Nevada joins growing list of states hit with compensation lawsuits
The case originally targeted only NAR and state associations; a week and half later, 15 real estate brokerages were added to the list of defendants.
Nevada is the latest state to face a buyer agent commission lawsuit, with a new case targeting the largest associations and MLSs in the state, the National Association of Realtors, and 15 local and national brokerages.
Case details: Similar to the other copycat cases that have cropped up following the Sitzer/Burnett verdict, the new class-action lawsuit alleges a conspiracy to require home sellers to pay the buyer agent an inflated amount in violation of federal antitrust law. This case also accuses the defendants of violating the Nevada Deceptive Trade Practices Act.
There are now 21 active antitrust cases across the country challenging buyer agent compensation practices.
The case was originally filed on Jan. 15 in U.S. District Court for the district of Nevada and named only associations and MLSs.
On Jan. 25, an amended complaint added a slew of brokerage firms to the list of defendants.
Plaintiff: The case was brought by home seller Nathaniel Whaley, who sold a home in the Las Vegas area in 2022 for $805,000. Whaley paid 5%, or just over $40,000 in commission fees to the listing and buyer agents.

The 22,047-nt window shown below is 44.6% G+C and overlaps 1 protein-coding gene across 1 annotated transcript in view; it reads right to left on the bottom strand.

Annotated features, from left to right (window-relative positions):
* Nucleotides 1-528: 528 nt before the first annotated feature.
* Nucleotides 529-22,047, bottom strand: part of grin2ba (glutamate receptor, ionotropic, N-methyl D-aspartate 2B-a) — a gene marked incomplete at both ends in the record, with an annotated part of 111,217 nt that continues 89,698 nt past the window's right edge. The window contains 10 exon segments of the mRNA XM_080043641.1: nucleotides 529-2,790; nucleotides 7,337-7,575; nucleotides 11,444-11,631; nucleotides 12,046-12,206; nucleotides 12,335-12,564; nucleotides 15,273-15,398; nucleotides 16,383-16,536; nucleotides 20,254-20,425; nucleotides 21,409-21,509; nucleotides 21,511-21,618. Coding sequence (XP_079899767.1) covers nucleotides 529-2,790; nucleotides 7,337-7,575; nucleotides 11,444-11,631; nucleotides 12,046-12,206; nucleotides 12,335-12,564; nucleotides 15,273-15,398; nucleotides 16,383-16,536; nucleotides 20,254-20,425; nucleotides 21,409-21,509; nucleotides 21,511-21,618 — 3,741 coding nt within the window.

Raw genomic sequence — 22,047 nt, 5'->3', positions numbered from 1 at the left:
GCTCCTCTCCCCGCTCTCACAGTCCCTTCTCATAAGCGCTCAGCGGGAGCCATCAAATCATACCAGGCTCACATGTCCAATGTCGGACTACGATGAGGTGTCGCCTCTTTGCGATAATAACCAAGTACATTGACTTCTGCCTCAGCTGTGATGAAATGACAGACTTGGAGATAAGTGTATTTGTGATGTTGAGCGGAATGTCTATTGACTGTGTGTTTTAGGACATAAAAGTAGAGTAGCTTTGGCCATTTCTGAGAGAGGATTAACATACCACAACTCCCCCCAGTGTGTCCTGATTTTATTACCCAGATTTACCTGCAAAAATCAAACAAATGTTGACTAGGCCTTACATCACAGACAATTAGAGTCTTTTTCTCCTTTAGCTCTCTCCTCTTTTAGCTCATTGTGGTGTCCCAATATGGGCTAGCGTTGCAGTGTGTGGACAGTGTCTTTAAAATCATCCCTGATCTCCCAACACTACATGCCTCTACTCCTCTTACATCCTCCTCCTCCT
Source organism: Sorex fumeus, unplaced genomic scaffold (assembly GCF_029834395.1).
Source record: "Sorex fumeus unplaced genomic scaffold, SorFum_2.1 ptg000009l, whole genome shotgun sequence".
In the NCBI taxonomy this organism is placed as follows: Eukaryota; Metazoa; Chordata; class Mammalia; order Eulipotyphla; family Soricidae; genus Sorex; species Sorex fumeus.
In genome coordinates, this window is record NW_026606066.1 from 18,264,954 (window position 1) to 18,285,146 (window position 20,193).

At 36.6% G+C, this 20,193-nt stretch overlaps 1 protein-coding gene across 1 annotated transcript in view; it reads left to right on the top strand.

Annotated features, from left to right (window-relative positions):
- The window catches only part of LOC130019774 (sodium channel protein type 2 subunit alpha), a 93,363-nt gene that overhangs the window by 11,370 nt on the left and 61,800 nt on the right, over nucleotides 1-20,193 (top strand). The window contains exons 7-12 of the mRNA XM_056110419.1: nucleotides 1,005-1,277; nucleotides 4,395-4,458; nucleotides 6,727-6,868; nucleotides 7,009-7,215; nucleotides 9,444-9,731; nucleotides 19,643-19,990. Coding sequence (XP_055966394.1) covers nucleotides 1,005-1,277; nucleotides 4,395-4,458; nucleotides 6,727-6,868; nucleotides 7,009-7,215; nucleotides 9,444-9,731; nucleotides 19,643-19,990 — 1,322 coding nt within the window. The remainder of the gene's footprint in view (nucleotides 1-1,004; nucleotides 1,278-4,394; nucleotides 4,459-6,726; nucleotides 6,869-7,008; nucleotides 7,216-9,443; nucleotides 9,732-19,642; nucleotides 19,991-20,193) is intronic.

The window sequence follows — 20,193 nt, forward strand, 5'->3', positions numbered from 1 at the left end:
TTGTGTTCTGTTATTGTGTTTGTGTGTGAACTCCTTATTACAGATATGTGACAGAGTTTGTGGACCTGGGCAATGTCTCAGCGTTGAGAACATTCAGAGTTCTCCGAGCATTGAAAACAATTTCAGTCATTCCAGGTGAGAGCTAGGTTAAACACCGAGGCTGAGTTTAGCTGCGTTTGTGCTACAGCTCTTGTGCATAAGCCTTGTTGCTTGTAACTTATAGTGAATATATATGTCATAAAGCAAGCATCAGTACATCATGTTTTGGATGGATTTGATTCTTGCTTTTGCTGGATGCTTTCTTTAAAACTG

The case is seeking class-action status to include any person who listed a home on a Nevada MLS and paid a commission to the buyer's broker over the past six years.
Defendants: The eight association and MLS defendants are the National Association of Realtors, Las Vegas Realtors, Nevada Realtors, Sierra Nevada Realtors, Incline Village Realtors, Elko County Realtors, Mesquite Real Estate Association and the Northern Nevada Regional MLS.
The 15 brokerage companies added to the complaint include four Keller Williams franchises, eXp, Redfin, Jason Mitchell Group, the iBuyer Opendoor, and local branches of Engel & Völkers, Berkshire Hathaway HomeServices and Douglas Elliman.
In the Jan. 25 filing, the plaintiffs state that the named brokerages "further the conspiracy" by requiring or encouraging NAR membership and by "serving in leadership roles with the Association and Brokerage Defendants and implementing NAR's rules in the day-to-day transactions involving home sales in Nevada."
The original filing also mentioned "multiple individuals and entities" not yet named as defendants who participated as co-conspirators.